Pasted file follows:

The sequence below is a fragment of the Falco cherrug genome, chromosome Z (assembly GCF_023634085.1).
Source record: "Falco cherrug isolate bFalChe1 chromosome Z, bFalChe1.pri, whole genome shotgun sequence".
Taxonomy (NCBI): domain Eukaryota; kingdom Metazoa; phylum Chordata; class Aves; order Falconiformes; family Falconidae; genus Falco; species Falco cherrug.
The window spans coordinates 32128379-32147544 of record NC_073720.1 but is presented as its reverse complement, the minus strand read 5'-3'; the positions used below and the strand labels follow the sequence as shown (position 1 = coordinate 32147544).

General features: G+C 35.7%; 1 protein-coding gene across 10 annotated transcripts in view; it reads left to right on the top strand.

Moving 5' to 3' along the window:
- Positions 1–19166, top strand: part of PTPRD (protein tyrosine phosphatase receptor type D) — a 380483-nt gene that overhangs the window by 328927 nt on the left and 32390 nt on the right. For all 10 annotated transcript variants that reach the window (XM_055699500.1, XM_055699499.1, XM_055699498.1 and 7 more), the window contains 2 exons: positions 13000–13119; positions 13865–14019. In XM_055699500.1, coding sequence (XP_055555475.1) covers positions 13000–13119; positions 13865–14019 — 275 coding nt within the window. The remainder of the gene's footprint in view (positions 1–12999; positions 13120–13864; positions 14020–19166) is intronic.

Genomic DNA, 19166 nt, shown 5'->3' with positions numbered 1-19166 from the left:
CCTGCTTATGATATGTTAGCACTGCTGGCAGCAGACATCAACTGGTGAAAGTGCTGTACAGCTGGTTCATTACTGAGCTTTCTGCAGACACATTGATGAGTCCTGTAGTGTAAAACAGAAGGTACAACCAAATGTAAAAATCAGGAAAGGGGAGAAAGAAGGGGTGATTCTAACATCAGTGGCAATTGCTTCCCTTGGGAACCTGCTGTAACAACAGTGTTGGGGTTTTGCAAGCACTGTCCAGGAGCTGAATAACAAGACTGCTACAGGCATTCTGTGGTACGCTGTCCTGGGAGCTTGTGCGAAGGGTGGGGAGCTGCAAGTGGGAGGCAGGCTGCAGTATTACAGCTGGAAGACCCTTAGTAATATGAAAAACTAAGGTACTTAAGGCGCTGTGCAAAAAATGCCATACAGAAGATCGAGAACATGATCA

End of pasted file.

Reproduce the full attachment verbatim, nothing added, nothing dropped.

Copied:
The sequence below is a fragment of the Falco cherrug genome, chromosome Z (assembly GCF_023634085.1).
Source record: "Falco cherrug isolate bFalChe1 chromosome Z, bFalChe1.pri, whole genome shotgun sequence".
Taxonomy (NCBI): domain Eukaryota; kingdom Metazoa; phylum Chordata; class Aves; order Falconiformes; family Falconidae; genus Falco; species Falco cherrug.
The window spans coordinates 32128379-32147544 of record NC_073720.1 but is presented as its reverse complement, the minus strand read 5'-3'; the positions used below and the strand labels follow the sequence as shown (position 1 = coordinate 32147544).

General features: G+C 35.7%; 1 protein-coding gene across 10 annotated transcripts in view; it reads left to right on the top strand.

Moving 5' to 3' along the window:
- Positions 1–19166, top strand: part of PTPRD (protein tyrosine phosphatase receptor type D) — a 380483-nt gene that overhangs the window by 328927 nt on the left and 32390 nt on the right. For all 10 annotated transcript variants that reach the window (XM_055699500.1, XM_055699499.1, XM_055699498.1 and 7 more), the window contains 2 exons: positions 13000–13119; positions 13865–14019. In XM_055699500.1, coding sequence (XP_055555475.1) covers positions 13000–13119; positions 13865–14019 — 275 coding nt within the window. The remainder of the gene's footprint in view (positions 1–12999; positions 13120–13864; positions 14020–19166) is intronic.

Genomic DNA, 19166 nt, shown 5'->3' with positions numbered 1-19166 from the left:
CCTGCTTATGATATGTTAGCACTGCTGGCAGCAGACATCAACTGGTGAAAGTGCTGTACAGCTGGTTCATTACTGAGCTTTCTGCAGACACATTGATGAGTCCTGTAGTGTAAAACAGAAGGTACAACCAAATGTAAAAATCAGGAAAGGGGAGAAAGAAGGGGTGATTCTAACATCAGTGGCAATTGCTTCCCTTGGGAACCTGCTGTAACAACAGTGTTGGGGTTTTGCAAGCACTGTCCAGGAGCTGAATAACAAGACTGCTACAGGCATTCTGTGGTACGCTGTCCTGGGAGCTTGTGCGAAGGGTGGGGAGCTGCAAGTGGGAGGCAGGCTGCAGTATTACAGCTGGAAGACCCTTAGTAATATGAAAAACTAAGGTACTTAAGGCGCTGTGCAAAAAATGCCATACAGAAGATCGAGAACATGATCA